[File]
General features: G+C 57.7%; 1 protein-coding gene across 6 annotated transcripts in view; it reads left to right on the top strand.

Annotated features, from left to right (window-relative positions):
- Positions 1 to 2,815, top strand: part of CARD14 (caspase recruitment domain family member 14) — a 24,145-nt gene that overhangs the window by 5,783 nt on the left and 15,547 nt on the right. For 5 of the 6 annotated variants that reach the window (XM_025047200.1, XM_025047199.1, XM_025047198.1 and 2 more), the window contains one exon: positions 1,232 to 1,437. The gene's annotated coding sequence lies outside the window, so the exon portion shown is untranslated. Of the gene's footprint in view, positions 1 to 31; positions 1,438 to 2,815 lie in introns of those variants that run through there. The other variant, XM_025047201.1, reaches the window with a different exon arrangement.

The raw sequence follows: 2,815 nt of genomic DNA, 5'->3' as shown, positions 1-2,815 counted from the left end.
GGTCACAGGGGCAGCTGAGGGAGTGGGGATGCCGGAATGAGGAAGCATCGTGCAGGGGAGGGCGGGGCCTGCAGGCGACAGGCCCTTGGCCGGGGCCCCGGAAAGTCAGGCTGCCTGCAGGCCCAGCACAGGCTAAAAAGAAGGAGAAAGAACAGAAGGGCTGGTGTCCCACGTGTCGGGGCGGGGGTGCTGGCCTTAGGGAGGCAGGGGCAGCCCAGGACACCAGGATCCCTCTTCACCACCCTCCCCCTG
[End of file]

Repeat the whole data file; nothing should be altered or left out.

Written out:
General features: G+C 57.7%; 1 protein-coding gene across 6 annotated transcripts in view; it reads left to right on the top strand.

Annotated features, from left to right (window-relative positions):
- Positions 1 to 2,815, top strand: part of CARD14 (caspase recruitment domain family member 14) — a 24,145-nt gene that overhangs the window by 5,783 nt on the left and 15,547 nt on the right. For 5 of the 6 annotated variants that reach the window (XM_025047200.1, XM_025047199.1, XM_025047198.1 and 2 more), the window contains one exon: positions 1,232 to 1,437. The gene's annotated coding sequence lies outside the window, so the exon portion shown is untranslated. Of the gene's footprint in view, positions 1 to 31; positions 1,438 to 2,815 lie in introns of those variants that run through there. The other variant, XM_025047201.1, reaches the window with a different exon arrangement.

The raw sequence follows: 2,815 nt of genomic DNA, 5'->3' as shown, positions 1-2,815 counted from the left end.
GGTCACAGGGGCAGCTGAGGGAGTGGGGATGCCGGAATGAGGAAGCATCGTGCAGGGGAGGGCGGGGCCTGCAGGCGACAGGCCCTTGGCCGGGGCCCCGGAAAGTCAGGCTGCCTGCAGGCCCAGCACAGGCTAAAAAGAAGGAGAAAGAACAGAAGGGCTGGTGTCCCACGTGTCGGGGCGGGGGTGCTGGCCTTAGGGAGGCAGGGGCAGCCCAGGACACCAGGATCCCTCTTCACCACCCTCCCCCTG